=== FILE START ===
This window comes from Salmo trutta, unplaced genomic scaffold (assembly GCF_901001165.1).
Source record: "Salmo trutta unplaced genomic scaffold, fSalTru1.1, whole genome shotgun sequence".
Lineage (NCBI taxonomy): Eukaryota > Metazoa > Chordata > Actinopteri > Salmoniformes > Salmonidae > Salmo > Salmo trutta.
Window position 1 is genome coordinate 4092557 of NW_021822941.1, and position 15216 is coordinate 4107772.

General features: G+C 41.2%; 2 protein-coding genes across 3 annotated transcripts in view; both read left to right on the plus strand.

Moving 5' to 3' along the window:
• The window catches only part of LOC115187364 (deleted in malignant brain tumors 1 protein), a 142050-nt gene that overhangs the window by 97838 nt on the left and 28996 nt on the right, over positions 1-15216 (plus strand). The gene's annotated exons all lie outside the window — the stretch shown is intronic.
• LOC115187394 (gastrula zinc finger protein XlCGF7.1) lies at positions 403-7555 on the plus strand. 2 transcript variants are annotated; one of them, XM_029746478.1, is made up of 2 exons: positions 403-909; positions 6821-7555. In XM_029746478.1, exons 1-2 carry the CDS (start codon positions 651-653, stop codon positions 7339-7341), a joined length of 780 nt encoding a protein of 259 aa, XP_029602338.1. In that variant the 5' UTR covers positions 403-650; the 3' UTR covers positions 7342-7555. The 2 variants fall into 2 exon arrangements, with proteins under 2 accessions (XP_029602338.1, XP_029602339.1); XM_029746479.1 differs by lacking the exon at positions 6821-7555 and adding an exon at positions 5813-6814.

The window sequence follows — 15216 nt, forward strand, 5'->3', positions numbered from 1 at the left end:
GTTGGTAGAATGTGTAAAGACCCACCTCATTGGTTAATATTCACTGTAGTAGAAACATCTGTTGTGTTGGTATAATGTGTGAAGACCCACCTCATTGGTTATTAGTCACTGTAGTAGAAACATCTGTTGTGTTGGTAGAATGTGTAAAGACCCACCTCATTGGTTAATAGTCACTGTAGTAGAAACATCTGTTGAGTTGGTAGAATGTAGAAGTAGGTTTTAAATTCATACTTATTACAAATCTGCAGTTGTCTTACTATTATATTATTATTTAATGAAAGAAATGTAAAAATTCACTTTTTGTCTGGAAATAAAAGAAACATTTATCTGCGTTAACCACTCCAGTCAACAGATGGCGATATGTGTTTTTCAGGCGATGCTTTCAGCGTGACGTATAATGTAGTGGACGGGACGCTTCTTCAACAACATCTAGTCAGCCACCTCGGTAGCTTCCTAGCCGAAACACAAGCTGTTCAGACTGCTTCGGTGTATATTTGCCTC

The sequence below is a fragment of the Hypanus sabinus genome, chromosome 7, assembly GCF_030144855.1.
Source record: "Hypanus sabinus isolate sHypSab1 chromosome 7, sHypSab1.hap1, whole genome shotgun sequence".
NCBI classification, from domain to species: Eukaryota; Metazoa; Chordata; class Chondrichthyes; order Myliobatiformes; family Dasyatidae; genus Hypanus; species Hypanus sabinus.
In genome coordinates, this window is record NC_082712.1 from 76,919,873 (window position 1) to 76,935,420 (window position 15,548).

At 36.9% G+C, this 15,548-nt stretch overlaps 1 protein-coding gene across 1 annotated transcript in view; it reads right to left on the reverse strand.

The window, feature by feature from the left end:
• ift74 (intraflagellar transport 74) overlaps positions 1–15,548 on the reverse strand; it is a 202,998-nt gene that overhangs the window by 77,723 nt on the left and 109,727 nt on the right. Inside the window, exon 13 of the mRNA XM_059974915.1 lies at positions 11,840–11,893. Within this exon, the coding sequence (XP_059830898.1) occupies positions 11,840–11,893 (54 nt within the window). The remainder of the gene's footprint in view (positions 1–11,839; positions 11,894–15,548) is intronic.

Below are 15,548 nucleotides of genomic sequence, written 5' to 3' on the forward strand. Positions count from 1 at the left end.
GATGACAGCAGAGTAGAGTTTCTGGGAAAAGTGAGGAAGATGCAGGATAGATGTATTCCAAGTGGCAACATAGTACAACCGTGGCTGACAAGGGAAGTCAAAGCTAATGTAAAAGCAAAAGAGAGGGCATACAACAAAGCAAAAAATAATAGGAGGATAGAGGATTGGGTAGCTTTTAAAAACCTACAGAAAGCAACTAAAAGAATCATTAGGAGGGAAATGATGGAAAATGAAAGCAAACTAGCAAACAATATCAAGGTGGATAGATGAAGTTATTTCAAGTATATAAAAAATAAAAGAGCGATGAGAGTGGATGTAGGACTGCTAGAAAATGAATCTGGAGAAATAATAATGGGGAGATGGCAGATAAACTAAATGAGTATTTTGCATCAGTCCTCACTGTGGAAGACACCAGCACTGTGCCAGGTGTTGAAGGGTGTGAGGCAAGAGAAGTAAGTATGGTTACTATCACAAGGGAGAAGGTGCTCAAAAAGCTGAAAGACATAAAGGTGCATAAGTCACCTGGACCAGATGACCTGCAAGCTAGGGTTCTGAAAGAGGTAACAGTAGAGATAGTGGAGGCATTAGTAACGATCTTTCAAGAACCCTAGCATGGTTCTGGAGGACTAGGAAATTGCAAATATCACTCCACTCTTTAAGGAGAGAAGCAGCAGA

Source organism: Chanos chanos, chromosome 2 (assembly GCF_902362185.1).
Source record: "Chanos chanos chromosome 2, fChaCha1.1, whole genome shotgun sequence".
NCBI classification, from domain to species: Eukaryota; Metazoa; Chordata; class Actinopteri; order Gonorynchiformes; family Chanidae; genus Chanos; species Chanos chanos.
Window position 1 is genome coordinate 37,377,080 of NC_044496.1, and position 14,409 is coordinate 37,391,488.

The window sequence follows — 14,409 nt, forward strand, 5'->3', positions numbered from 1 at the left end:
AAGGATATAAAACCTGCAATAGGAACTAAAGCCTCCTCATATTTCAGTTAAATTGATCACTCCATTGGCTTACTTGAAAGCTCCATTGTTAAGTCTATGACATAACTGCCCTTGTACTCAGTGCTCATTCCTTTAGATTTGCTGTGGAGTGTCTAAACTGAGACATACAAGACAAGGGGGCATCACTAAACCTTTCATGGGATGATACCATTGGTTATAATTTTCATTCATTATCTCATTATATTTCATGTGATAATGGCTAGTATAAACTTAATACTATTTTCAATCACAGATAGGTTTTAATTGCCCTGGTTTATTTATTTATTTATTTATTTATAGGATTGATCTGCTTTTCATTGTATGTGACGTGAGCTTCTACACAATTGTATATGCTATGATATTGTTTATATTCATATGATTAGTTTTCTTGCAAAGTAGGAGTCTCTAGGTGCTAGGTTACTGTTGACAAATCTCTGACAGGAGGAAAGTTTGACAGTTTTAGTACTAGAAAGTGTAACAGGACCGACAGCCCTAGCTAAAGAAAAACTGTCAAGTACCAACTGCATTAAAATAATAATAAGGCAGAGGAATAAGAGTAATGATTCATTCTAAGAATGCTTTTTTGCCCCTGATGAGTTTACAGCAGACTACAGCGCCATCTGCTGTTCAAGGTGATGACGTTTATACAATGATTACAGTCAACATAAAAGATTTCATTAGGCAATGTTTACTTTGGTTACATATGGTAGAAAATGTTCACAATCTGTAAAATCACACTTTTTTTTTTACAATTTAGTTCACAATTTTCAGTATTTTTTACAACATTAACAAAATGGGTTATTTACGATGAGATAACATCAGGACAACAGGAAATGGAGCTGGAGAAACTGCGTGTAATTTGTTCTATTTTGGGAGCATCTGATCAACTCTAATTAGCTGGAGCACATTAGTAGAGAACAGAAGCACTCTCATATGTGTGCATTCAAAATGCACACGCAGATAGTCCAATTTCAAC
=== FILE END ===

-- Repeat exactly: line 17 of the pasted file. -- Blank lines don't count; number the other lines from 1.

• ift74 (intraflagellar transport 74) overlaps positions 1–15,548 on the reverse strand; it is a 202,998-nt gene that overhangs the window by 77,723 nt on the left and 109,727 nt on the right. Inside the window, exon 13 of the mRNA XM_059974915.1 lies at positions 11,840–11,893. Within this exon, the coding sequence (XP_059830898.1) occupies positions 11,840–11,893 (54 nt within the window). The remainder of the gene's footprint in view (positions 1–11,839; positions 11,894–15,548) is intronic.